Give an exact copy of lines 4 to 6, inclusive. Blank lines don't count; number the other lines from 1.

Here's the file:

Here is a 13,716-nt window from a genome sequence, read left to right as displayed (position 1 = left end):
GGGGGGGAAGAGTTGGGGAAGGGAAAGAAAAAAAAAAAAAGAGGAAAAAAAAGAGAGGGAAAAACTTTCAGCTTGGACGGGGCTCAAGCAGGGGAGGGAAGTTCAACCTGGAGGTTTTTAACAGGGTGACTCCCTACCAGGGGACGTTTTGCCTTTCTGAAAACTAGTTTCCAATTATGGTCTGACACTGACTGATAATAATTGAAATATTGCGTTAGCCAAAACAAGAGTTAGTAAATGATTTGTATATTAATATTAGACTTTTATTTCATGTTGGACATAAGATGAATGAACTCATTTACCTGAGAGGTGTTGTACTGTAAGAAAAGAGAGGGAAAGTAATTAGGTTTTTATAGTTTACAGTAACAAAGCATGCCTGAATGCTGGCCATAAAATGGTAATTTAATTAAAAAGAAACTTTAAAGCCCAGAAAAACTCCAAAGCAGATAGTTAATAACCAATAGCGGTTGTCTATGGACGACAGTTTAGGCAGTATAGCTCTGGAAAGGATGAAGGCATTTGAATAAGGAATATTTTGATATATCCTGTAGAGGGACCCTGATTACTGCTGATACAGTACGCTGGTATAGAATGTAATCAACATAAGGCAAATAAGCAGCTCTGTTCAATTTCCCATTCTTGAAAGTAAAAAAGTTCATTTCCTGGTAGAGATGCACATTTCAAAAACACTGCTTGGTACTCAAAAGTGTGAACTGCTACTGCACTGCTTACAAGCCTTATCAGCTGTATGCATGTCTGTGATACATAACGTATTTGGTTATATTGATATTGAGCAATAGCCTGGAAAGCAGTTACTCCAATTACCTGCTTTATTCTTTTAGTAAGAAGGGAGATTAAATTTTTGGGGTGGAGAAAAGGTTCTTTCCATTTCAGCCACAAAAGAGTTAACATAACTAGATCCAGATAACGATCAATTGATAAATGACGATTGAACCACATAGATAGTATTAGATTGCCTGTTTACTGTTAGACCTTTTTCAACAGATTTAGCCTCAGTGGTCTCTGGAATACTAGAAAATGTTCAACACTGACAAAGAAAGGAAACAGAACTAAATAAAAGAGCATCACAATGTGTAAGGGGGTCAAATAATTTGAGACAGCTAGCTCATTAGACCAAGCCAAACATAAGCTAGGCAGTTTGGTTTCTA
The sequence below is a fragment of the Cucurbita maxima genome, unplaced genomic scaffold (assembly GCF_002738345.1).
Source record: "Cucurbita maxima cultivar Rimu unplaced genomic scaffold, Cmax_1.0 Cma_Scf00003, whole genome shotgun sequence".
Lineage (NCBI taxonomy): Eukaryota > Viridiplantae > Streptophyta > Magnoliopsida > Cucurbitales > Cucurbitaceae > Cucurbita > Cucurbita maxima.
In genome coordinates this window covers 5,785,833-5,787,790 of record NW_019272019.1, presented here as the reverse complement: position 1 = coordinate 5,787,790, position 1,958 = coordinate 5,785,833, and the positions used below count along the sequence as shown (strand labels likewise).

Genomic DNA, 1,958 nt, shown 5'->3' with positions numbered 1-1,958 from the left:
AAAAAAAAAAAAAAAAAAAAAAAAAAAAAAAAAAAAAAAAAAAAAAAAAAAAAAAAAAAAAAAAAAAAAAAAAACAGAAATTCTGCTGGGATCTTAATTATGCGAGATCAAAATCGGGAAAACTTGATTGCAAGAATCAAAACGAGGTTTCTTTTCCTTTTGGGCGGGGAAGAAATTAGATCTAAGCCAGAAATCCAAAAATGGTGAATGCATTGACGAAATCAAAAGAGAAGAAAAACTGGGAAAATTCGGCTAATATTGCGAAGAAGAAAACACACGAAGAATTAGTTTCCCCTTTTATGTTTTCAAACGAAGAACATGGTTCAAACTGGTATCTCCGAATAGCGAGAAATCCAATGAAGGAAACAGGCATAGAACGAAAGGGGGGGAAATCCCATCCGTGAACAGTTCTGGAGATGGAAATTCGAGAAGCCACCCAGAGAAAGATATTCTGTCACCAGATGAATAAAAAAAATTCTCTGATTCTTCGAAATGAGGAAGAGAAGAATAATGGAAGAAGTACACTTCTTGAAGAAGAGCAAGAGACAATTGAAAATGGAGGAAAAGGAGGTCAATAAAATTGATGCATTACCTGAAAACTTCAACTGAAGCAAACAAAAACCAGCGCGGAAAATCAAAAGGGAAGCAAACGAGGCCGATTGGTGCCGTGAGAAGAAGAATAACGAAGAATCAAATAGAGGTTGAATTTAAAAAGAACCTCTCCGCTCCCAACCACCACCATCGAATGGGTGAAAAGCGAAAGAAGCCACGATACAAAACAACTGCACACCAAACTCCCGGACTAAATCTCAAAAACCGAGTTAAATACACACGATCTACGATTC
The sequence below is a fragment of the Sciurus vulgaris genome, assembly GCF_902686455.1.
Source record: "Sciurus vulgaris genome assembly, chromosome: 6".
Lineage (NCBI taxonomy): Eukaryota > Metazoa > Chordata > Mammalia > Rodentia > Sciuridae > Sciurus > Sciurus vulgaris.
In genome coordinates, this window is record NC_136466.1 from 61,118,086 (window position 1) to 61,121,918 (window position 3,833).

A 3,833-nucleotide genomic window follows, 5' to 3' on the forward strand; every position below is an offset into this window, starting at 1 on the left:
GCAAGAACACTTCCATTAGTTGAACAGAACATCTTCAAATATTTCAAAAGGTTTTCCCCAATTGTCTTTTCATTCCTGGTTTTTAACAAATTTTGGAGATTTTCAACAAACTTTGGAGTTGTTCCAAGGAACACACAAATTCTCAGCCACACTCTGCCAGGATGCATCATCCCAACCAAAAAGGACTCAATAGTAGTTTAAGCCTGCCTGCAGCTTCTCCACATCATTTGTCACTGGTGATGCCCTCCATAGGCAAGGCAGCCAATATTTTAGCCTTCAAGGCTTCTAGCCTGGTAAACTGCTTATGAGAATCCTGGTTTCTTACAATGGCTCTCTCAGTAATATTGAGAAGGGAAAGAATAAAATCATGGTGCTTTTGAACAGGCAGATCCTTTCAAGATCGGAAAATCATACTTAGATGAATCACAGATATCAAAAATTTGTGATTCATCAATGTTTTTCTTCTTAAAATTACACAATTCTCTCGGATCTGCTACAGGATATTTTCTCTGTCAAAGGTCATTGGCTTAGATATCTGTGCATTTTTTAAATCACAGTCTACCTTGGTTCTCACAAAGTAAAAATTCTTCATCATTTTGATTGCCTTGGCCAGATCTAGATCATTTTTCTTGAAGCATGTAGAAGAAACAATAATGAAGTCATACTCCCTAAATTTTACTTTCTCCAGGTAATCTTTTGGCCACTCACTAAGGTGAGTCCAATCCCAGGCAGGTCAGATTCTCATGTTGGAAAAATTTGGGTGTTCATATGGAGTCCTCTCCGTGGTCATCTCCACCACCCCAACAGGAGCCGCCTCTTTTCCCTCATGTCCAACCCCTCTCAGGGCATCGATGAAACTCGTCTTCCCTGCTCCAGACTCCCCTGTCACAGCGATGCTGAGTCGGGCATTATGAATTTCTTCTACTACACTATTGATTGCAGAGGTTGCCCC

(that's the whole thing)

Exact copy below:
Source record: "Cucurbita maxima cultivar Rimu unplaced genomic scaffold, Cmax_1.0 Cma_Scf00003, whole genome shotgun sequence".
Lineage (NCBI taxonomy): Eukaryota > Viridiplantae > Streptophyta > Magnoliopsida > Cucurbitales > Cucurbitaceae > Cucurbita > Cucurbita maxima.
In genome coordinates this window covers 5,785,833-5,787,790 of record NW_019272019.1, presented here as the reverse complement: position 1 = coordinate 5,787,790, position 1,958 = coordinate 5,785,833, and the positions used below count along the sequence as shown (strand labels likewise).